AbstractThis research investigates the operationalisation of stakeholder engagement in the UK shale gas industry. Stakeholder engagement is a central feature of many natural resource development projects globally, especially in controversial projects like shale gas development. Community engagement is not only a desirable business practice, but a mandatory exercise prescribed by operating licences as a prerequisite for development. Resource extraction is usually characterised by complexities due to a multiple stakeholder environment and organisations are increasingly recognising that effective stakeholder engagement is key to gaining a social licence to operate. There is however, limited research on the nature of the linkages between the stakeholder engagement process and the SLO. This thesis investigates the role of stakeholder engagement in gaining a social licence in shale gas development.
A qualitative case study approach was adopted, focusing on the development of shale gas in specific licensed areas. Semi structured interviews and documentary analysis were used to obtain the perspectives of engagement managers, regulators, local communities, Non-Governmental Organisations (NGOs) and industry experts. Collectively, all study participants were stakeholders in the shale gas development process. There was consistency in the understanding of who or what constituted as stakeholders; however, stakeholder engagement was often viewed as prescriptive, serving the interest of the shale gas industry. The implication being that engagement approaches did little to ensure that stakeholder involvement influenced planning and decision making. Friedman and Miles’ ladder of engagement was used to examine the extent of stakeholder engagement in the shale gas development process. The findings indicate that for many stakeholders, contributions to decisions seemed to occur at a tokenistic level, resulting in barriers that further prevent the benefits of stakeholder engagement to be achieved. Insights from the interviewees are analysed in relation to the extent stakeholder engagement can be a legitimising tool. Drawing on the legitimacy theory, this study finds that there are elements of legitimisation in the engagement efforts of the shale gas operators; however, it stops short of finding these efforts successful in achieving legitimacy as a prerequisite of the social licence.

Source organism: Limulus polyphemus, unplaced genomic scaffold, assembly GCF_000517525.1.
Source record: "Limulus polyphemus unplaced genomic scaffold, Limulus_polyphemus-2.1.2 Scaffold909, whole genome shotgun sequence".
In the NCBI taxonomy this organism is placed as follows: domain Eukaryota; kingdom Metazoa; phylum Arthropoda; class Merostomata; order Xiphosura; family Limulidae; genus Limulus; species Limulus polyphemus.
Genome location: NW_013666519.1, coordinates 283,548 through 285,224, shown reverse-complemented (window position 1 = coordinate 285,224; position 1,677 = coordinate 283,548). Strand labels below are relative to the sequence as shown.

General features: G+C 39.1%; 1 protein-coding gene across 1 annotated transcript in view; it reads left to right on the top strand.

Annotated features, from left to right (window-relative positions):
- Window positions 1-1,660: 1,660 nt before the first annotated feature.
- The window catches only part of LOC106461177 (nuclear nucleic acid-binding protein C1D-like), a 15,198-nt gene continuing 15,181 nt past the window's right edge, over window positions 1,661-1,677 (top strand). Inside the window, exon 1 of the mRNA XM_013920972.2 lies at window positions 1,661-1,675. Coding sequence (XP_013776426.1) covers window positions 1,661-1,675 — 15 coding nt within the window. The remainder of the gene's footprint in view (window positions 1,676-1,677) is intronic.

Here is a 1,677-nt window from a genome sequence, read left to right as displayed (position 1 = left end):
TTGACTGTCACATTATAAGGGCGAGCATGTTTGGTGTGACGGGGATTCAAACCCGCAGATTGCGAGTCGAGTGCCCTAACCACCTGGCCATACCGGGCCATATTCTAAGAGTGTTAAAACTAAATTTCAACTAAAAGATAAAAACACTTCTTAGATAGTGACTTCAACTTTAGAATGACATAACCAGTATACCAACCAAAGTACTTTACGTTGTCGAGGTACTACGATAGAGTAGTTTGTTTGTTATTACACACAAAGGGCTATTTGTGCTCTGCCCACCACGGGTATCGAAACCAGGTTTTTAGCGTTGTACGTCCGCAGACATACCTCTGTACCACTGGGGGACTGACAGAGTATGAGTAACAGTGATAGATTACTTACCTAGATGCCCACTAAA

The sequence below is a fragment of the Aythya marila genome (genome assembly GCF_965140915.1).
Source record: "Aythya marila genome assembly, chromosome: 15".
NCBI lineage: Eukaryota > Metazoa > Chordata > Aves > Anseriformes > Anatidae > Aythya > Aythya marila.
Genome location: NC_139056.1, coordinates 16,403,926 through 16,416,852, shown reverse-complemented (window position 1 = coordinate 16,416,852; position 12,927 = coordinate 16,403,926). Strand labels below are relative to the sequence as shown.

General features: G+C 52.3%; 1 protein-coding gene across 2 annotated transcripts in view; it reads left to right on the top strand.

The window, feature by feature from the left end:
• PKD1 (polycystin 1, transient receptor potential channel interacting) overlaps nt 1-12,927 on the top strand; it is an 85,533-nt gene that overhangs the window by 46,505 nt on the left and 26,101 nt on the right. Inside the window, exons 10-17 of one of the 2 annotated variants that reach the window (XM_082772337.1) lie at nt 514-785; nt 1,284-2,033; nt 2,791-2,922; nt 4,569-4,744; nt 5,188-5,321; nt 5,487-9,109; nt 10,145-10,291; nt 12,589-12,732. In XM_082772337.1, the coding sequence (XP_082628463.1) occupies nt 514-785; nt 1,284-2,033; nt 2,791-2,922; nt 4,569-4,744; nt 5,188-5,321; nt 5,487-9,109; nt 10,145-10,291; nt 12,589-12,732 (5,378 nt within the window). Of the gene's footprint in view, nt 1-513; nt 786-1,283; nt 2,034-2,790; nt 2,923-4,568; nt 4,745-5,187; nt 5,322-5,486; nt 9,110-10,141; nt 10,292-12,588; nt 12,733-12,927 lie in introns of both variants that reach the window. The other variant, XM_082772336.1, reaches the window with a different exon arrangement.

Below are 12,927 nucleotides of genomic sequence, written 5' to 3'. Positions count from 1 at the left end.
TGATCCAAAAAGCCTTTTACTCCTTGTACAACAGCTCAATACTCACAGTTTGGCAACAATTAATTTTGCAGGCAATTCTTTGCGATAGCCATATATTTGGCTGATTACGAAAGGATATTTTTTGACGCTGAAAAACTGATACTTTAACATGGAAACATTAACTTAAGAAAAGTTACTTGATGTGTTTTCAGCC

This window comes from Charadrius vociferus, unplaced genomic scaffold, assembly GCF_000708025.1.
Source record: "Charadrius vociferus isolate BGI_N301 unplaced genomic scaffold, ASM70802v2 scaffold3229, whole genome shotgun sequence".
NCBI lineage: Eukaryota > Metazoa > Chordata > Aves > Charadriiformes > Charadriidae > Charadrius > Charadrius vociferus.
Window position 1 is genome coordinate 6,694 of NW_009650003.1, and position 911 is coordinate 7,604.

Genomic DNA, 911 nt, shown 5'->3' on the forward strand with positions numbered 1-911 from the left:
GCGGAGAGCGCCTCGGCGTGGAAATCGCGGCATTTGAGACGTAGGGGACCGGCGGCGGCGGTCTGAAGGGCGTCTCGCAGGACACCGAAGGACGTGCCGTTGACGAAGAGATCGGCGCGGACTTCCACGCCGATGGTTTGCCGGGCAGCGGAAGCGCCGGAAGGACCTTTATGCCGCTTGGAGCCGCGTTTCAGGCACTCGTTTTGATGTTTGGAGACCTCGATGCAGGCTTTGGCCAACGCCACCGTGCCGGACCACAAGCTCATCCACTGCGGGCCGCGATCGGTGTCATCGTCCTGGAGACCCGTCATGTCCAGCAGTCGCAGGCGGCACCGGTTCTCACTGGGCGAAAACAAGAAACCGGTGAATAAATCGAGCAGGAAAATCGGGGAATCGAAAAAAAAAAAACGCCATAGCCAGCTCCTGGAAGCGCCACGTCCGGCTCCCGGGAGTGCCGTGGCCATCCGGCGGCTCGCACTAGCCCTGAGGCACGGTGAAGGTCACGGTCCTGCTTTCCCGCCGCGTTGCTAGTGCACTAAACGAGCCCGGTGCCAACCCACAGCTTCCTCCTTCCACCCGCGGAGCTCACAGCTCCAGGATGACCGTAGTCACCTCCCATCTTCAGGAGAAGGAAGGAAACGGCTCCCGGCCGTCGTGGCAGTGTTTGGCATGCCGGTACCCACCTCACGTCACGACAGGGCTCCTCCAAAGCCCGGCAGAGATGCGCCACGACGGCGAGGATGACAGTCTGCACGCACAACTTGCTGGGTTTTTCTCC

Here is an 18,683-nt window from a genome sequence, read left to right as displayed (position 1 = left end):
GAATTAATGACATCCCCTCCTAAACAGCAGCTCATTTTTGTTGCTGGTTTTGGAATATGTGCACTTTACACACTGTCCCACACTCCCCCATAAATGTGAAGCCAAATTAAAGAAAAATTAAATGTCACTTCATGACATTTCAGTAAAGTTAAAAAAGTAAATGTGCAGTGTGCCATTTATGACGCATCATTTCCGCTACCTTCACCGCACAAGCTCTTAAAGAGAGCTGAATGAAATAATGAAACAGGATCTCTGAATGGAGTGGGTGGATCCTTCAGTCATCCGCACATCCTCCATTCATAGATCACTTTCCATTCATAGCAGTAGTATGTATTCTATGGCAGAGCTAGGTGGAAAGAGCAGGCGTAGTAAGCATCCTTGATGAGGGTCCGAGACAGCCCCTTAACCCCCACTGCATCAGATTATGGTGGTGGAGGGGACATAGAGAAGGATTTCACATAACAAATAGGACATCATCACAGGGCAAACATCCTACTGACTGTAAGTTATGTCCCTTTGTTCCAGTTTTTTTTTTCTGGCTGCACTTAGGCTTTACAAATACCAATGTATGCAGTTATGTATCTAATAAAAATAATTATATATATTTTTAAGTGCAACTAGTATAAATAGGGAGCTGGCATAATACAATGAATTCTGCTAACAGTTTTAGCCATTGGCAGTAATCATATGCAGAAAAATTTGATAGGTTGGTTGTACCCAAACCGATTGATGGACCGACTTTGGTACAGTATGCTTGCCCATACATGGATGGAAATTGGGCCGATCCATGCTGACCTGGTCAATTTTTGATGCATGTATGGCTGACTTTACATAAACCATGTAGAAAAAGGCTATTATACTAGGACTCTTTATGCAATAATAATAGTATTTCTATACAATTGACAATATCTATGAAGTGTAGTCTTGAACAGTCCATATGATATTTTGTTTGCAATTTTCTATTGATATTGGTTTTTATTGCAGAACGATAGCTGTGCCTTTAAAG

|Date of Award||2022|
|Supervisor||Ian Robson (Supervisor) & Xiaoyi Mu (Supervisor)|